Greece’s president met little enthusiasm from political leaders summoned to a final round of talks on Monday to avert a new election, reinforcing fears the country was firmly on the path to bankruptcy and an exit from the euro zone.
European shares slid and Spanish and Italian bond yields rose as the political deadlock threatened to reignite the euro zone debt crisis. Greek banking stocks tumbled 7 percent.
Angela Merkel’s ruling conservatives suffered a humiliating defeat in key elections in Germany’s most populous state yesterday when voters rejected her party’s austerity policies and handed a resounding victory to her pro-growth Social Democratic Party opponents.
Ms Merkel’s Christian Democrats were shell-shocked by the devastating result they returned in the poll in North Rhine Westphalia, which has a total population of 18 million. Exit polls showed that they secured a mere 25.5 per cent of the vote – their worst performance ever in the state.
The euro finance ministers, known collectively as the eurogroup, will convene in Brussels at 5 p.m. local time.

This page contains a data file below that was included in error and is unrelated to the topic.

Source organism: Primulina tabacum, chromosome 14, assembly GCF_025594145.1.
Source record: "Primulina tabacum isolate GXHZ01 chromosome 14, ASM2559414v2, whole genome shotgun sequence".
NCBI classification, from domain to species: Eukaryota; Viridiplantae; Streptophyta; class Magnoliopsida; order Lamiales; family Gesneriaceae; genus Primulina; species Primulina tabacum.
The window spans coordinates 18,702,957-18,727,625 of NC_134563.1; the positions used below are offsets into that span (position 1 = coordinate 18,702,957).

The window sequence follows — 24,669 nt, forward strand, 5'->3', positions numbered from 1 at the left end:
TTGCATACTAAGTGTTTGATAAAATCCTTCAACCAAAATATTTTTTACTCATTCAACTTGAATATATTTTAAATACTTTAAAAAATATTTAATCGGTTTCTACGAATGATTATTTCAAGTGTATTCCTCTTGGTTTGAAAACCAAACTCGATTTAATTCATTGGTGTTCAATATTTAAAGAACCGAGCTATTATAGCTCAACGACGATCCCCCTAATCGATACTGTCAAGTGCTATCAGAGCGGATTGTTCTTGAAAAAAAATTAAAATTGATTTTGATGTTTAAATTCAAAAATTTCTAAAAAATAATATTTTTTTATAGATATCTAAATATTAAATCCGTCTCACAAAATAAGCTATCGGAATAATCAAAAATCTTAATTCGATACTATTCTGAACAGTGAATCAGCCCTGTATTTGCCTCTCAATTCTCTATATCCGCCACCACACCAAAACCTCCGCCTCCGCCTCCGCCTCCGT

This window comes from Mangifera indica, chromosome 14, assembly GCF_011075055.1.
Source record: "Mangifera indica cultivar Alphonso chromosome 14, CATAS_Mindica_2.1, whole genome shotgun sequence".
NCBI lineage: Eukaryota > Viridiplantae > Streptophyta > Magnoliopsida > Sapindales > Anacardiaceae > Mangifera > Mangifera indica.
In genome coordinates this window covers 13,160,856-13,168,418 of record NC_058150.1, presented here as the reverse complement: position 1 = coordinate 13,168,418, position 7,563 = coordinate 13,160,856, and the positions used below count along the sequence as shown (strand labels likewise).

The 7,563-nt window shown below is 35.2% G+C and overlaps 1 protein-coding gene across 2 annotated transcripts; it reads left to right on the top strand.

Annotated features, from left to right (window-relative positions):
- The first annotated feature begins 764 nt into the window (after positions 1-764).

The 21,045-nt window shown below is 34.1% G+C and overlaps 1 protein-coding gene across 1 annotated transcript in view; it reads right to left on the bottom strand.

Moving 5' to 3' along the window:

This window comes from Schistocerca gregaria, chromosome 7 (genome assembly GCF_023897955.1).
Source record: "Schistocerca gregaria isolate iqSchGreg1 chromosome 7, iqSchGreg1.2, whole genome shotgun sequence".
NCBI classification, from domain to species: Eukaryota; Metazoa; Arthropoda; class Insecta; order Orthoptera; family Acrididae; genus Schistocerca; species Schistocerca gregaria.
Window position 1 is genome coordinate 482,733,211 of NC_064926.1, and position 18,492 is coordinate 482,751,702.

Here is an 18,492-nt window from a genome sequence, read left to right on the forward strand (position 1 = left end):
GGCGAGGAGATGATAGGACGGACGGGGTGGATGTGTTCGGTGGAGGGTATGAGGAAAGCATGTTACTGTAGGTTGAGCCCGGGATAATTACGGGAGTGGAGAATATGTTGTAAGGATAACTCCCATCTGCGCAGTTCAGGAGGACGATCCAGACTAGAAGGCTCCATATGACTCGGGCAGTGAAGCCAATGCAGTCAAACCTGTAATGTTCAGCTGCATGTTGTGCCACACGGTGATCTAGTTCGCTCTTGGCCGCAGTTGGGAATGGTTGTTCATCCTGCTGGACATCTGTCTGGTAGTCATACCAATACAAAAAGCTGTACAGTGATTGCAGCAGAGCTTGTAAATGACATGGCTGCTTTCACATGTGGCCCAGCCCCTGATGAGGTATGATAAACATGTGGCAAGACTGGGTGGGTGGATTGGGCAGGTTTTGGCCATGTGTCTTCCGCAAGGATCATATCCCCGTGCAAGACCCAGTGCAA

The European Commission isn’t considering easing the terms of the joint bailout for Greece from the EU and the International Monetary Fund, EU spokesman Amadeu Altafaj said, denying a report by Athens-based Real News.
“I’m not aware of any discussions within the commission to grant new provisions, new concessions in the program” for Greece, Altafaj said by phone yesterday.
A Greek departure from the euro could trigger a default- inducing surge in bond yields, capital flight that might spread to other indebted states and a resultant series of bank runs. Although Greece accounts for 2 percent of the euro-area’s economic output, its exit would fragment a system of monetary union designed to be irreversible and might cause investors to raise the threat of withdrawal by other states.
Amid all the hoopla over the London Whale, the U.S. stock selloff, and the Facebook IPO, you may have missed this: The Germans are talking about “accepting” higher inflation.
John Mauldin didn’t miss it, and what it means, he said in his weekly newsletter, is one thing: The Germans have accepted the notion that the only institution with the wherewithal to save the eurozone is the European Central Bank, and the only way possible for the ECB to do it is by printing euros. Trillions and trillions of euros.
This is a major about face for the historically inflation-averse Germans, for whom the hyperinflation and disaster of the Weimar Republic is still an open wound, Mauldin noted. But there’s no other way around it, because from Greece to Portugal to Ireland to Spain to Italy, there isn’t one government with the capability to overcome what are now, or are quickly becoming, crippling debt burdens.